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I’ve not found a lot of such books, but one I liked for my daughter was Alexander Fox & the amazing mind reader by John C. Clayton. I also read to her a lot of children’s versions of world myths, interspersed with stories from contemporary religious traditions as just another set of stories.

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Posted: 23 July 2007 02:18 PM   [ Ignore ]   [ # 4 ]
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retrospy - 23 July 2007 12:10 PM

I am just not sure which methodologies are the least damaging & awkward.  I know faith plays a key role in child development i.e. “don’t touch the stove.”  This is why I know some people have tried the Santa clause method.  Go to church or churches coupled with critical thinking skills they should come to question the religious views just as they question Santa Clause.  This method seems strong because the children form the conclusions intrinsically, but this method can have stressful complications.  Not to mention it’s common to lie or delusion your children until their faith bubble is a ripe lesson to pop.  I like Mckenzievmd’s point about immunizing your children not insulating them.  Can you recommend children’s books that support critical thinking?

If it’s any help, my brother gave his kids the choice of what they wanted to do and one of them (my niece) decided she wanted to get baptised and go to mass.  My nephew decided he didn’t want to go to mass, but would prefer to join in with being baptised so my brother told the priest that his son wasn’t so keen but that he didn’t want him to be left out abd the priest baptised them both.  These days, my nephew goes to mass as well, but it is his choice.  My nephew’s and neices all know that I don’t go to mass, but I have never told them I am an atheist and I don’t think they would even know what an atheist was.  They never actually ask me why I don’t go to mass and I’m not sure what I’d say if they did.  Probably that I just don’t want to, which is partly true.

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Posted: 23 July 2007 02:58 PM   [ Ignore ]   [ # 5 ]
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I thought of another issue.  What are your views on circumcision?  I was, my family isn’t jewish, it’s become somewhat of the american tradition to mutilate the male genitals at birth.  I asked my parents once and they mumbled something about “it’s easier to keep clean” and that was the end of it.  Can anyone offer any insite into this tradition?  I can’t decide what I would do if I had a son.  Personally I account the actual mutilation suffering to be relatively zero, since I don’t remember any part of it and I’m sure that the countless seconds spent cleaning each day could really ad up.  It would also be stresfull on my child to know that he is different from me and stressfull for both uf us explaining why.  Especially if circumcision is as popular in America as my impression tells me.  However, it is very unnatural.  I’ve read in maxim magazine (before I discovered skeptic & humanist media) that it is likey more pleasurable to be sans circumcised.  I’ve never been one to succumb to the pressures of the masses, but I am not sure I am preppared to make that decission that leads to my child suffering.  When is it appropriate to break the cycle?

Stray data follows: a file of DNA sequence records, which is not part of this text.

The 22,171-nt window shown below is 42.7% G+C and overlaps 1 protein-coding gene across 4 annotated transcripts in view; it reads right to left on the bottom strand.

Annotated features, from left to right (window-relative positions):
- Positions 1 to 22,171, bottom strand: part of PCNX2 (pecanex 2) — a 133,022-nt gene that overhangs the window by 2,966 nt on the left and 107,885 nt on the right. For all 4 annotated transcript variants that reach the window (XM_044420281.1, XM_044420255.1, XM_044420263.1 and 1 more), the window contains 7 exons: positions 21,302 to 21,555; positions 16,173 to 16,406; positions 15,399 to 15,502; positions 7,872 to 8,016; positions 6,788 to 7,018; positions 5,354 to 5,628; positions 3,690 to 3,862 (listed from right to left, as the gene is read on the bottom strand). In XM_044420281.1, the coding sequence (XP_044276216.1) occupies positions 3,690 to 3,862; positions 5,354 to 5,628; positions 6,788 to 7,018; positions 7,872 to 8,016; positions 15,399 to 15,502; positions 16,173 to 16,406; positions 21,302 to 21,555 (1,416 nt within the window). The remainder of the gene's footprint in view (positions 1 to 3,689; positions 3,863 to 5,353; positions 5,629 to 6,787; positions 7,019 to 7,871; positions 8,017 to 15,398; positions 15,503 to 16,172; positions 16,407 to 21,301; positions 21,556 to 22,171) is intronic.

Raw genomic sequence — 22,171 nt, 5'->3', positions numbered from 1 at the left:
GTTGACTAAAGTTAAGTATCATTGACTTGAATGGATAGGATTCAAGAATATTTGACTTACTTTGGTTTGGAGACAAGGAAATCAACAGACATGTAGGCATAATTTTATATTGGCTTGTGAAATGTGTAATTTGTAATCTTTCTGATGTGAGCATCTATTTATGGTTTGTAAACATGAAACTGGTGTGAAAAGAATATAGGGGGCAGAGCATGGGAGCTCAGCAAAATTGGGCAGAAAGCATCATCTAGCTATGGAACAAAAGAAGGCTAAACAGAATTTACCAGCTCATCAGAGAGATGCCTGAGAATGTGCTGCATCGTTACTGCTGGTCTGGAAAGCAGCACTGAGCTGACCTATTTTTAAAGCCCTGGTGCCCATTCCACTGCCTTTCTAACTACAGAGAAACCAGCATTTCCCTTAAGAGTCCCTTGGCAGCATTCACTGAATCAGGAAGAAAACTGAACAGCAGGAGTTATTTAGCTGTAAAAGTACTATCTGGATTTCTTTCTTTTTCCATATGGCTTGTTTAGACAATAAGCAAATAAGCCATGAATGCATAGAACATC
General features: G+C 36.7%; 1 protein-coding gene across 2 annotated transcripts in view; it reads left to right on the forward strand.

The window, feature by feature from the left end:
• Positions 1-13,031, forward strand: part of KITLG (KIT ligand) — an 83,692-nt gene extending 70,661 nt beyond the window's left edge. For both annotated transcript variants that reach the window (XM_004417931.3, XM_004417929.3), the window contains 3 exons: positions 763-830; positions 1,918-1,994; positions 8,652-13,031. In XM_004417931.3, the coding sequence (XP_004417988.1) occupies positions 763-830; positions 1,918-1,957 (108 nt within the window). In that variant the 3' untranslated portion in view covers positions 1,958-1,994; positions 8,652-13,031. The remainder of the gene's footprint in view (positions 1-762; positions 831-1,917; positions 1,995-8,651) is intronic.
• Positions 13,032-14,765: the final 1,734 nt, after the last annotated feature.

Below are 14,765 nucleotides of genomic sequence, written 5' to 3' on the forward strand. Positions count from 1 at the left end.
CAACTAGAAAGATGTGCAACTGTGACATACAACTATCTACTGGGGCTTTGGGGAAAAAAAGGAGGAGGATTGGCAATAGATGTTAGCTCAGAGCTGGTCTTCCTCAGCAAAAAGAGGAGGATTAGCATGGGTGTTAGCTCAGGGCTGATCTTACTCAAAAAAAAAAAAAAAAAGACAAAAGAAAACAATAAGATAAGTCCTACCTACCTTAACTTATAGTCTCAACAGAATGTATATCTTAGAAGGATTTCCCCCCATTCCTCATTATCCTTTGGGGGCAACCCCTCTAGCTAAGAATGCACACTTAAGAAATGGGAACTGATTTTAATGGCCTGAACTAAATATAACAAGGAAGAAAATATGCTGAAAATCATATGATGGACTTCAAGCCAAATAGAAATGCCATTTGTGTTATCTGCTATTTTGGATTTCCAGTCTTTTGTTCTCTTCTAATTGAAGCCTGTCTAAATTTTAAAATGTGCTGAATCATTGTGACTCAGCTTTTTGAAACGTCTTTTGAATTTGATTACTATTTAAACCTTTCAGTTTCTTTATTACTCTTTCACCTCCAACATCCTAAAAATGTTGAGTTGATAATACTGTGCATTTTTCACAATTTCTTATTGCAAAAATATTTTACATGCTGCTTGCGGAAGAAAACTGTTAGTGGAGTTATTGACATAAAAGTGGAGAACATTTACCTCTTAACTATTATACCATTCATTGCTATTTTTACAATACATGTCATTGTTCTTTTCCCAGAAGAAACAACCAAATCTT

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Posted: 23 July 2007 03:19 PM   [ Ignore ]   [ # 6 ]
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Not that I expect anybody to answer this, but I never understood how masturbation is possible in circumcised males.

[ Edited: 23 July 2007 04:37 PM by George ]
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Posted: 23 July 2007 03:44 PM   [ Ignore ]   [ # 7 ]
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George - 23 July 2007 03:19 PM

Not that I expect anybody to answer this, but I never understood how masturbation is possible in circumcised males.

Answer: with patience & imagination


I would like to see some studies done on pleassure & circumcision.  Does the pleasure outway the suffering & maintenance?

[ Edited: 23 July 2007 03:48 PM by retrospy ]
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Posted: 23 July 2007 05:13 PM   [ Ignore ]   [ # 8 ]
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Not from personal experience, but the answer would seem to be: lubrication.

I hadn’t recalled this until the initial post, but I remember in the second grade in Rhode Island seventy years ago, the teacher having us recite the lord’s prayer.  While I would now be strongly against this, I don’t think school group rote recitation such as this or the Pledge of Allegiance make any impact on most of the kids.  Sunday school is much more of a threat toward inculcation.  Since I had no outside religious brainwashing, when I went to the third grade I dismissed the whole prayer idea. 

J.F., I’d work to avoid having my kids exposed, if I were you, however, if you give them counter-information before and at the same time, it probably won’t affect them.

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Posted: 24 July 2007 09:19 AM   [ Ignore ]   [ # 9 ]
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The great thing about critical thinking is it’s ability to digest ideas and remove the fat.  Religion is a good test of critical thinking skills because it is a very fatty concept.  I’d like to think that a child armed with good critical thinking skills could come to this conclusion, but there is a limit to their critical thinking skills at young ages.  I’m not sure the santa clause method I mentioned earlier is the best method, but on the other hand it isn’t fair to try and isolate them from religions either.  Look how effective the abstanence policy is, for example.

I did a search and found a local community of secualr humanist that meet once a month.  I hope they can offer a discourse on these and other topics.  Until now, my only means for discussing these topics was through the internet.  This is one of the reasons why I am thankful for CFI.  I know the POI podcast talks a lot about how they support these communities in universites.  I hope they will take this one step further and support communities outside of universities as well.  Especially concidering the benefits it has for children.